That Sneaky Sodium!
Sodium is a very important minerals that your body needs to stay healthy. It is necessary for maintaining proper water and electrolyte balance in the body. Therefore, we need to consume some sodium every day. There is enough naturally occurring sodium in vegetables, that most people can get a sufficient amount of sodium without adding any extra salt to their food.
Unfortunately, only 5% of the sodium intake consumed by people living in the United States comes from the natural ingredients in food. Prepared foods contribute 45% of our sodium intake, 45% is added in cooking, and another 5% is obtained through condiments like ketchup, mustard, and salad dressings. We have grown so accustomed to the significant amounts of salt packaged and processed foods, that we also add it to most of our foods at the dinner table.
The latest national nutritional surveys suggest that Americans consume about a third more than the 2,300 milligrams per day limit advised by the federal government's 2005 Dietary Guidelines for adults up to age 45. Those older than 45, as well as African Americans, and people who have already been diagnosed with elevated blood pressure, are advised to consume no more than 1,500 milligrams of sodium daily. That's the amount found in about a cup and a half of many canned soups.
For some people, excessive consumption of salt has very few health consequences. For others, however, excessive consumption of dietary sodium, coupled with a low dietary intake of potassium, is a common cause of high blood pressure, especially in “salt-sensitive” individuals.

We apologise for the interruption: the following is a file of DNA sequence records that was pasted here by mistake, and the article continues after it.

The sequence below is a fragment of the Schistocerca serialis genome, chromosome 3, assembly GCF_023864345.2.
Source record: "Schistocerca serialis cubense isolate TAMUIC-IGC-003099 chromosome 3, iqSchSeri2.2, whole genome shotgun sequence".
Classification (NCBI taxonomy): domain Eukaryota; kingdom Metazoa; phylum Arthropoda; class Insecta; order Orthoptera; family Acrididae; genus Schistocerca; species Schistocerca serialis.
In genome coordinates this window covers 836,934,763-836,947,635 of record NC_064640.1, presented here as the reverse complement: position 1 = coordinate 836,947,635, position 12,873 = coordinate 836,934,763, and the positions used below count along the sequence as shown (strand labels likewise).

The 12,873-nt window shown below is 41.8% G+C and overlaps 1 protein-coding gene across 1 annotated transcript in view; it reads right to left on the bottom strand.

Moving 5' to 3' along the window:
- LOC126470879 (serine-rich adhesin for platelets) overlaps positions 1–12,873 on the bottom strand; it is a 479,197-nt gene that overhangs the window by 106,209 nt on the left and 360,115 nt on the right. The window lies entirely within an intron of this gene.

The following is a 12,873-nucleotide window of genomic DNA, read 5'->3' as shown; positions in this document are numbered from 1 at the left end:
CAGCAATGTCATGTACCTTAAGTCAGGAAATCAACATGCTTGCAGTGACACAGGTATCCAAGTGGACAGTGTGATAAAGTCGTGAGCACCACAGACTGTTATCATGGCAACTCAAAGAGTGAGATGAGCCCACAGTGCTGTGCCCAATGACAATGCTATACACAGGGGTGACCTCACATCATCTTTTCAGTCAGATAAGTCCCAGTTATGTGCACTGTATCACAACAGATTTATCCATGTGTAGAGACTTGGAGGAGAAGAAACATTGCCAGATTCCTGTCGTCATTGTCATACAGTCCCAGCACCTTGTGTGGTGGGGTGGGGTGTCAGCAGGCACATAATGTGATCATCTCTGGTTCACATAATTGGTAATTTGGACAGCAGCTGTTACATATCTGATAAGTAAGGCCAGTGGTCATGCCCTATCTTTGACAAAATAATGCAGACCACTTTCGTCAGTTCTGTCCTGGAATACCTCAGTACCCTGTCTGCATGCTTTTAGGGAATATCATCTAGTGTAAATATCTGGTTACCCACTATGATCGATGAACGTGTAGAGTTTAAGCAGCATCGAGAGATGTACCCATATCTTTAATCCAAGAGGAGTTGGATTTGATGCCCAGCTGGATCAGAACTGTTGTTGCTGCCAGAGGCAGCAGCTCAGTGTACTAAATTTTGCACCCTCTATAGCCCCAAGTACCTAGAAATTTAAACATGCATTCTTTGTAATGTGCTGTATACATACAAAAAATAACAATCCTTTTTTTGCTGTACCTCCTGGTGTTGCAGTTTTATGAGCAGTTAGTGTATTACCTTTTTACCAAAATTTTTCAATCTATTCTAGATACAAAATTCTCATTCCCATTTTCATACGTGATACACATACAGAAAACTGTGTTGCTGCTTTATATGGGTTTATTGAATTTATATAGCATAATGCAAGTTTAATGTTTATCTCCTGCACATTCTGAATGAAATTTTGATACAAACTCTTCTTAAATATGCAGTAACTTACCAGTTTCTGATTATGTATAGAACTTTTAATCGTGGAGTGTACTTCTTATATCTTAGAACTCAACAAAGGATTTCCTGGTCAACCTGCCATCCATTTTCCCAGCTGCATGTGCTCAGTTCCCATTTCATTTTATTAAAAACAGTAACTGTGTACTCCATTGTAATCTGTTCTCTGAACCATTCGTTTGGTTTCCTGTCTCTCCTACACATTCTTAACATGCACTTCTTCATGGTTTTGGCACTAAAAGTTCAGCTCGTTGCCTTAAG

High blood pressure is called "the silent killer" because it usually has no symptoms. Some people may not find out they have it until they have trouble with their heart, brain, or kidneys. When high blood pressure is not found and treated, it can cause:
The heart to get larger, which may lead to heart failure.
Small bulges (aneurysms) to form in blood vessels. Common locations are the main artery from the heart (aorta), arteries in the brain, legs, and intestines, and the artery leading to the spleen.
Blood vessels in the kidney to narrow, which may cause kidney failure.
Arteries throughout the body to "harden" faster, especially those in the heart, brain, kidneys, and legs. This can cause a heart attack, stroke, kidney failure, or amputation of part of the leg.
Blood vessels in the eyes to burst or bleed, which may cause vision changes and can result in blindness.
The good news is that high blood pressure can be treated and controlled. In addition to cutting down on salt and sodium in the diet, you can help control your blood pressure by eating healthy foods that include fruits, vegetables, and low-fat dairy products, losing excess weight, staying physically active, and limiting alcohol intake.
Here's what you can do to reduce your sodium intake:
Be a Label-Reader
Pay attention to percent daily value of sodium. The rule of thumb is to choose foods that have less than 5% of the daily value for sodium.